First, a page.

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The Swastika: Past and Hitler's Story

The Swastika: Past and Hitler's Story

The 'Swastika' stands for good fortune, peace, and harmony. Hitler turned this symbol the other way round, to denote evil and black magic. This article throws light on this symbol that terrorized the world during the World War II and produced doubts in the minds of men who thought it to be a sign for peace and harmony.
Historyplex Staff
The Swastika is a universal symbol, being used from the Bronze Age onwards on objects of every kind. The word comes from Sanskrit: su (Greek eu, meaning 'good'), asti (Greek esto, meaning 'to be'), and the suffix ka. The symbol means 'good luck' (the Sanskrit-Tibetan word Swasti means 'may it be auspicious'). According to Joscelyn Godwin, the shape of the swastika derives from the constellation Arktos, also known as the Great Bear, the Plough, and the Big Dipper. To the observer in the Northern Hemisphere, this constellation appears to rotate around Polaris, the Pole Star (an effect caused by the rotation of the Earth). If the positions of Arktos in relation to Polaris are represented in pictorial form (corresponding to the four seasons), the result is highly suggestive of this symbol; in 4000 BC, they were identical to the symbol. It is for this reason that it (aside from denoting good fortune) has been used to represent the Pole.

The Swastika gained importance in European culture in the nineteenth century, primarily in the fields of comparative ethnology and Oriental studies. The absence of the symbol from Egypt, Chaldea, Assyria, and Phoenicia led the ethnologists to believe that it was an Aryan sun symbol. Madame Blavatsky saw the significance of the symbol, and incorporated it into the seal of the Theosophical Society to signify the harmony of universal movement. According to Godwin: 'So innocent were the "good luck" associations of this mark, that during World War I, it was used as the emblem of the British War Savings Scheme, appearing on coupons and stamps.'

This mark appears in two forms: left-handed and right-handed. However, confusion quickly arises when one is faced with the question of how to define 'left' and 'right' with regard to this symbol. Some occultists and historians favor a definition based on the direction taken by the arms, as they extend outward from the center; while others prefer to define 'left' and 'right' in terms of the apparent direction of rotation. The confusion arises from the fact that a swastika whose arms proceed to the left appears to be rotating to the right, and vice versa.

Each variant of this symbol has been taken to mean different things by writers on the occult, such as the Frenchman Andre Brissaud who says that the one, which spins counter clockwise represents the rotation of the Earth on its axis, and is the 'Wheel of the Golden Sun', symbolizing creation, evolution, and fertility. The one, which spins clockwise is, according to Brissaud, the 'Wheel of the Black Sun', representing man's quest for power in opposition to Heaven. However, there is another explanation of the left- and right-handed ones: the left-handed (clockwise turning) symbol represents the migration of the ancient Aryan Race from its homeland at the North Pole, while the right-handed (counter clockwise-turning) symbol - the one used by the Nazis, represents the destiny of the Aryans to return to their spiritual center at the South Pole.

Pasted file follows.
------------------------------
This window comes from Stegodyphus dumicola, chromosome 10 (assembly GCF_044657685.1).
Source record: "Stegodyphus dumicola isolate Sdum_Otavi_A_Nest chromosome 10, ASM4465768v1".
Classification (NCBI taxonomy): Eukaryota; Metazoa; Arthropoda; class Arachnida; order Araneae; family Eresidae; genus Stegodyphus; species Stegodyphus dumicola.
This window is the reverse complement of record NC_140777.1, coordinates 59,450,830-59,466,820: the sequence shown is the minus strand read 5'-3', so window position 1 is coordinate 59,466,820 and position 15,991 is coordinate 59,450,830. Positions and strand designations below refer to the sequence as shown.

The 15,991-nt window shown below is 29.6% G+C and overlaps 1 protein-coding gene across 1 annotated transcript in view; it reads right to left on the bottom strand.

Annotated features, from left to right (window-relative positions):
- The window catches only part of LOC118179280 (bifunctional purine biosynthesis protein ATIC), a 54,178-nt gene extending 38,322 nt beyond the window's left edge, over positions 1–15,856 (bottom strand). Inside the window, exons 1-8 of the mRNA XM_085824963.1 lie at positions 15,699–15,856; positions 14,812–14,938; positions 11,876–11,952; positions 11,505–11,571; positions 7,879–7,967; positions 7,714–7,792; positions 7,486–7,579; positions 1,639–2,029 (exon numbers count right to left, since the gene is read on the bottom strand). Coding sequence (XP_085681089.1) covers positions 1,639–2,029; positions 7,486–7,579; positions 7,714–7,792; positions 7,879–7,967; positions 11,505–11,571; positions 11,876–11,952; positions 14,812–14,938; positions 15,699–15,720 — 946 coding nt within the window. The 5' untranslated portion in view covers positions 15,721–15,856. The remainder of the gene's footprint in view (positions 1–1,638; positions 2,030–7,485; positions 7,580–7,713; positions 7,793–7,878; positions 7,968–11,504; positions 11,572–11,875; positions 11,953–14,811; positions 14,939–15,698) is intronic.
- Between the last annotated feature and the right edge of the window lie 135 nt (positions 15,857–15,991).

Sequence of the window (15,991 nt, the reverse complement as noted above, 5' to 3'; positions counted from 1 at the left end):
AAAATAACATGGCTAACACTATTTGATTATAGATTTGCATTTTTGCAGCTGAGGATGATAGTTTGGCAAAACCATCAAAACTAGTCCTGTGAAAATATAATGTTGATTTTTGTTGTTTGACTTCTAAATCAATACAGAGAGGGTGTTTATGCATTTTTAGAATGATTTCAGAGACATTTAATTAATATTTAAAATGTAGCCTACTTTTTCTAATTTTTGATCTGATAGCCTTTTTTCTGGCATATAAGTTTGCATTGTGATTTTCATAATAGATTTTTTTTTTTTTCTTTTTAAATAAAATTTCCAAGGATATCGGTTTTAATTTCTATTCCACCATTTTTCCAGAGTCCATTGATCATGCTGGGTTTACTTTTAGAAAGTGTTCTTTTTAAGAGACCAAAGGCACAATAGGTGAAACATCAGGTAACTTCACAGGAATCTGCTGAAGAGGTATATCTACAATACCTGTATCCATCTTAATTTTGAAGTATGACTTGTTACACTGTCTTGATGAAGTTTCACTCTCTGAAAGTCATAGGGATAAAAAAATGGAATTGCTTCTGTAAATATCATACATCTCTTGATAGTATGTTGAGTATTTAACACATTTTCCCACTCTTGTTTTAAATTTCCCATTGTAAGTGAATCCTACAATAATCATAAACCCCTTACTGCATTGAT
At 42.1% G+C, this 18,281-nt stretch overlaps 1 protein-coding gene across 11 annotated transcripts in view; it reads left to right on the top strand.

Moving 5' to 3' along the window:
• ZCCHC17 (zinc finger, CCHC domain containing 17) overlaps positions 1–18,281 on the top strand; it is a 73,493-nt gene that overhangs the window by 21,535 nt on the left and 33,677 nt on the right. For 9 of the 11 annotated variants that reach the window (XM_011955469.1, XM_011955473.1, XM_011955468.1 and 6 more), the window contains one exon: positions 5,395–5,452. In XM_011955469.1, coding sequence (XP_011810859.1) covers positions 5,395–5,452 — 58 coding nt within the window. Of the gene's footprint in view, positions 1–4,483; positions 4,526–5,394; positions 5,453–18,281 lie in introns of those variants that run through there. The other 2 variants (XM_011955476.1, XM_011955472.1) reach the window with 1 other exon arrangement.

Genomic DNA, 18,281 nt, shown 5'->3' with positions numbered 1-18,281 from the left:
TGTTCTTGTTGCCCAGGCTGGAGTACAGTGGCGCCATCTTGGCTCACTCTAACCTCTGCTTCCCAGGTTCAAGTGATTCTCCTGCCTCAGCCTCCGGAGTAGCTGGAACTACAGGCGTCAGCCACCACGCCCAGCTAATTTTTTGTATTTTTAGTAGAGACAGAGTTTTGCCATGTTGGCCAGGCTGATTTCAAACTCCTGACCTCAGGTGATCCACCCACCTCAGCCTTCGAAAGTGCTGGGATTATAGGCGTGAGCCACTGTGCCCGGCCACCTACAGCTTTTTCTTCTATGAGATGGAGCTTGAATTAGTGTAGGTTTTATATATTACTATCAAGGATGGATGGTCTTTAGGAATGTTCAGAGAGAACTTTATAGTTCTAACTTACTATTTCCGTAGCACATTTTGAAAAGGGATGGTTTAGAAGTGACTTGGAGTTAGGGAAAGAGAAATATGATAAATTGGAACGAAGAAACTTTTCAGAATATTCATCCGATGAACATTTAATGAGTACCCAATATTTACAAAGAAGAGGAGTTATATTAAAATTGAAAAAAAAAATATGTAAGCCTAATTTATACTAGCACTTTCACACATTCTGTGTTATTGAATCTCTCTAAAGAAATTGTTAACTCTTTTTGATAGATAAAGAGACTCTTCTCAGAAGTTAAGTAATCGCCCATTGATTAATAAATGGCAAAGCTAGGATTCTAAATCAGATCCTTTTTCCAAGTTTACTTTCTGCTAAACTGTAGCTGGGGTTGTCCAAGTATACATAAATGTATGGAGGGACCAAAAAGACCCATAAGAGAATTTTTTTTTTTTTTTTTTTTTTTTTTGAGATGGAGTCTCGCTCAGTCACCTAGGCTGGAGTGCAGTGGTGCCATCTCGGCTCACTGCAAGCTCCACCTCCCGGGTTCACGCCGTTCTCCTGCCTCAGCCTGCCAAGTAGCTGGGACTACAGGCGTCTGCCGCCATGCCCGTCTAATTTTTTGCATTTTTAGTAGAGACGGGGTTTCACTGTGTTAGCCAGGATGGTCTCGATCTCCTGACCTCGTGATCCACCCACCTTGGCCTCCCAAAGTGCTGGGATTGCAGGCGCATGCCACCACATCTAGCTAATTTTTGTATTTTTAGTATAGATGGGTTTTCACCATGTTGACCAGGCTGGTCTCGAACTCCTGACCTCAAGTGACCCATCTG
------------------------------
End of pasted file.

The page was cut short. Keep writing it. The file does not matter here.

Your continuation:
After informing us of the complexities attached to the interpretation of left- and right-handed patterns, Godwin continues:

Whatever the validity of these theories, the ancient, decorative swastikas show no preference whatsoever for one type over the other. The place where the left-right distinction is supposed to be most significant is Tibet, where both Nicholas Roerich and Anagarika Govinda observed that the swastika of the ancient Bon-Po religion points to the left, the Buddhist one to the right. Now, it is true that the Bon-Pos perform ritual circles counter-clockwise, the Buddhists clockwise, but almost all the Buddhist iconography collected by Thomas Wilson shows left-handed ones, just like the ones on the Bon-Pos' ritual scepter, their equivalent of the Buddhist vajra. One can only say that it should perhaps be left-handed if it denotes polar revolution, and right-handed if (as in Buddhism) it symbolizes the course of the sun. But the root of the problem is probably the inherent ambiguity of the symbol itself, which makes the left-handed pattern appear to be rotating to the right, and vice versa.